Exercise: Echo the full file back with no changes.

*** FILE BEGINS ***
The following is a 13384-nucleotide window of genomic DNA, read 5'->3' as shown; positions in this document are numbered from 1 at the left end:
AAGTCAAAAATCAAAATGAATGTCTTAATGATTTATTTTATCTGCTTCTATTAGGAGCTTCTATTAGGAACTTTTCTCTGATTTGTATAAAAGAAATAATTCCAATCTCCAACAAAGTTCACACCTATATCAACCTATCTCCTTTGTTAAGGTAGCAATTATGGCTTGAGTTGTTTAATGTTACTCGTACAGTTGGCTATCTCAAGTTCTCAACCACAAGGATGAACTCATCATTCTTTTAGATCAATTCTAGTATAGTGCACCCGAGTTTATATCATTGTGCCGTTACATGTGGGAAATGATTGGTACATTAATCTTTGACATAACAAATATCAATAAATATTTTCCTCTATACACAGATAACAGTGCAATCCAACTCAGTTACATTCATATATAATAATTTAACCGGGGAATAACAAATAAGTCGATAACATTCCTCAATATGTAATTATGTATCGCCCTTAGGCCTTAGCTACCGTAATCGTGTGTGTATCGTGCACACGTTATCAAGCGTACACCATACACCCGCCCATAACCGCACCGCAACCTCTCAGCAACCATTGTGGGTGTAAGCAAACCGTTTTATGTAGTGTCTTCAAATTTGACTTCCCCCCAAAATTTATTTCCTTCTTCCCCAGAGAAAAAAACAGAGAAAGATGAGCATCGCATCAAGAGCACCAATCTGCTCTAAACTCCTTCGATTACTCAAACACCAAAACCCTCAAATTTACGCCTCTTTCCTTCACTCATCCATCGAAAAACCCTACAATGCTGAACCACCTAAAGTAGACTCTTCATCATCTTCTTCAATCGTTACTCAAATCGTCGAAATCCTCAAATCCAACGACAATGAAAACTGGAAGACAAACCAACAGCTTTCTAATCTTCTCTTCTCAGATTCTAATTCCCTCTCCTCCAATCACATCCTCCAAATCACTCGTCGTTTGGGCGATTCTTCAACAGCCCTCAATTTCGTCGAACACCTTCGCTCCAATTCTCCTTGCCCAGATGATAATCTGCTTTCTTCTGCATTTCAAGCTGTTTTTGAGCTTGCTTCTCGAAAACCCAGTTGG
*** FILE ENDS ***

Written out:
The following is a 13384-nucleotide window of genomic DNA, read 5'->3' as shown; positions in this document are numbered from 1 at the left end:
AAGTCAAAAATCAAAATGAATGTCTTAATGATTTATTTTATCTGCTTCTATTAGGAGCTTCTATTAGGAACTTTTCTCTGATTTGTATAAAAGAAATAATTCCAATCTCCAACAAAGTTCACACCTATATCAACCTATCTCCTTTGTTAAGGTAGCAATTATGGCTTGAGTTGTTTAATGTTACTCGTACAGTTGGCTATCTCAAGTTCTCAACCACAAGGATGAACTCATCATTCTTTTAGATCAATTCTAGTATAGTGCACCCGAGTTTATATCATTGTGCCGTTACATGTGGGAAATGATTGGTACATTAATCTTTGACATAACAAATATCAATAAATATTTTCCTCTATACACAGATAACAGTGCAATCCAACTCAGTTACATTCATATATAATAATTTAACCGGGGAATAACAAATAAGTCGATAACATTCCTCAATATGTAATTATGTATCGCCCTTAGGCCTTAGCTACCGTAATCGTGTGTGTATCGTGCACACGTTATCAAGCGTACACCATACACCCGCCCATAACCGCACCGCAACCTCTCAGCAACCATTGTGGGTGTAAGCAAACCGTTTTATGTAGTGTCTTCAAATTTGACTTCCCCCCAAAATTTATTTCCTTCTTCCCCAGAGAAAAAAACAGAGAAAGATGAGCATCGCATCAAGAGCACCAATCTGCTCTAAACTCCTTCGATTACTCAAACACCAAAACCCTCAAATTTACGCCTCTTTCCTTCACTCATCCATCGAAAAACCCTACAATGCTGAACCACCTAAAGTAGACTCTTCATCATCTTCTTCAATCGTTACTCAAATCGTCGAAATCCTCAAATCCAACGACAATGAAAACTGGAAGACAAACCAACAGCTTTCTAATCTTCTCTTCTCAGATTCTAATTCCCTCTCCTCCAATCACATCCTCCAAATCACTCGTCGTTTGGGCGATTCTTCAACAGCCCTCAATTTCGTCGAACACCTTCGCTCCAATTCTCCTTGCCCAGATGATAATCTGCTTTCTTCTGCATTTCAAGCTGTTTTTGAGCTTGCTTCTCGAAAACCCAGTTGG